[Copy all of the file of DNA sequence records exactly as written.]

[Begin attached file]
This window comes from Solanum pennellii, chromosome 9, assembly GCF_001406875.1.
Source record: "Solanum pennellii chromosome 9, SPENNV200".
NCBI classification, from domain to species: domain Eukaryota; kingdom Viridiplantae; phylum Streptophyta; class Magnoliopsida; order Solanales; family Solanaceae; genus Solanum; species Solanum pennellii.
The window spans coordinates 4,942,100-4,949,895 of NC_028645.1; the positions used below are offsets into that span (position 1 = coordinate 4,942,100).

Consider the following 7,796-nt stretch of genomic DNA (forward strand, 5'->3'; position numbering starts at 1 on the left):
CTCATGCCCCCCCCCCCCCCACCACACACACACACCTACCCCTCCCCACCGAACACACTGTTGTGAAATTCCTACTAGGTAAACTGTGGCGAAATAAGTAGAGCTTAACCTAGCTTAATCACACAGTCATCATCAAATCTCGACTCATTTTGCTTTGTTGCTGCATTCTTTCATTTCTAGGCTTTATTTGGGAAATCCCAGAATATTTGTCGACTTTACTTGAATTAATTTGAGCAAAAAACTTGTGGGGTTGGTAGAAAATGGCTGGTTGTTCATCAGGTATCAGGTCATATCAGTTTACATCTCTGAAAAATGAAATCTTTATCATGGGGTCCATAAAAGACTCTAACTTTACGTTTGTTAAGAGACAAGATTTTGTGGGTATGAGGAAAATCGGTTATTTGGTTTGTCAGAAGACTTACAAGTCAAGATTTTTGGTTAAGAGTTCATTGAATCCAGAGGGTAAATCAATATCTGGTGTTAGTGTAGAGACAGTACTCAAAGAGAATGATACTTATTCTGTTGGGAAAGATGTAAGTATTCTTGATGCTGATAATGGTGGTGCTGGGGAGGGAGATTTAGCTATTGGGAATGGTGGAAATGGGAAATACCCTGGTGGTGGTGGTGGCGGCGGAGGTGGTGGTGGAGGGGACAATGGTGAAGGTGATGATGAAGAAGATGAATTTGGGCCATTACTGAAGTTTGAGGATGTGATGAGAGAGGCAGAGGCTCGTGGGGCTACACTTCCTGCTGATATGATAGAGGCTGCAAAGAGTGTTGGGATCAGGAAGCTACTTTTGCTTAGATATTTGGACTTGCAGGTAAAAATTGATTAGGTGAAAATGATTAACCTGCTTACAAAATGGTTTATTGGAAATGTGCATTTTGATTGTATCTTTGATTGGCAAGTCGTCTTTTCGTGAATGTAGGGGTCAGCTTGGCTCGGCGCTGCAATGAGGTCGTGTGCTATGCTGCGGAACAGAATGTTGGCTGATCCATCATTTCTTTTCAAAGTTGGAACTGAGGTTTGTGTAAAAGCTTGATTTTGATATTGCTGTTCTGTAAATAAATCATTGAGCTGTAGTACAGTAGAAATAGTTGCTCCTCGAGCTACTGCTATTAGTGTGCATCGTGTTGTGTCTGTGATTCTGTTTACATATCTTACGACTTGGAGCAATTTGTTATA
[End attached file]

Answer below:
This window comes from Solanum pennellii, chromosome 9, assembly GCF_001406875.1.
Source record: "Solanum pennellii chromosome 9, SPENNV200".
NCBI classification, from domain to species: domain Eukaryota; kingdom Viridiplantae; phylum Streptophyta; class Magnoliopsida; order Solanales; family Solanaceae; genus Solanum; species Solanum pennellii.
The window spans coordinates 4,942,100-4,949,895 of NC_028645.1; the positions used below are offsets into that span (position 1 = coordinate 4,942,100).

Consider the following 7,796-nt stretch of genomic DNA (forward strand, 5'->3'; position numbering starts at 1 on the left):
CTCATGCCCCCCCCCCCCCCACCACACACACACACCTACCCCTCCCCACCGAACACACTGTTGTGAAATTCCTACTAGGTAAACTGTGGCGAAATAAGTAGAGCTTAACCTAGCTTAATCACACAGTCATCATCAAATCTCGACTCATTTTGCTTTGTTGCTGCATTCTTTCATTTCTAGGCTTTATTTGGGAAATCCCAGAATATTTGTCGACTTTACTTGAATTAATTTGAGCAAAAAACTTGTGGGGTTGGTAGAAAATGGCTGGTTGTTCATCAGGTATCAGGTCATATCAGTTTACATCTCTGAAAAATGAAATCTTTATCATGGGGTCCATAAAAGACTCTAACTTTACGTTTGTTAAGAGACAAGATTTTGTGGGTATGAGGAAAATCGGTTATTTGGTTTGTCAGAAGACTTACAAGTCAAGATTTTTGGTTAAGAGTTCATTGAATCCAGAGGGTAAATCAATATCTGGTGTTAGTGTAGAGACAGTACTCAAAGAGAATGATACTTATTCTGTTGGGAAAGATGTAAGTATTCTTGATGCTGATAATGGTGGTGCTGGGGAGGGAGATTTAGCTATTGGGAATGGTGGAAATGGGAAATACCCTGGTGGTGGTGGTGGCGGCGGAGGTGGTGGTGGAGGGGACAATGGTGAAGGTGATGATGAAGAAGATGAATTTGGGCCATTACTGAAGTTTGAGGATGTGATGAGAGAGGCAGAGGCTCGTGGGGCTACACTTCCTGCTGATATGATAGAGGCTGCAAAGAGTGTTGGGATCAGGAAGCTACTTTTGCTTAGATATTTGGACTTGCAGGTAAAAATTGATTAGGTGAAAATGATTAACCTGCTTACAAAATGGTTTATTGGAAATGTGCATTTTGATTGTATCTTTGATTGGCAAGTCGTCTTTTCGTGAATGTAGGGGTCAGCTTGGCTCGGCGCTGCAATGAGGTCGTGTGCTATGCTGCGGAACAGAATGTTGGCTGATCCATCATTTCTTTTCAAAGTTGGAACTGAGGTTTGTGTAAAAGCTTGATTTTGATATTGCTGTTCTGTAAATAAATCATTGAGCTGTAGTACAGTAGAAATAGTTGCTCCTCGAGCTACTGCTATTAGTGTGCATCGTGTTGTGTCTGTGATTCTGTTTACATATCTTACGACTTGGAGCAATTTGTTATA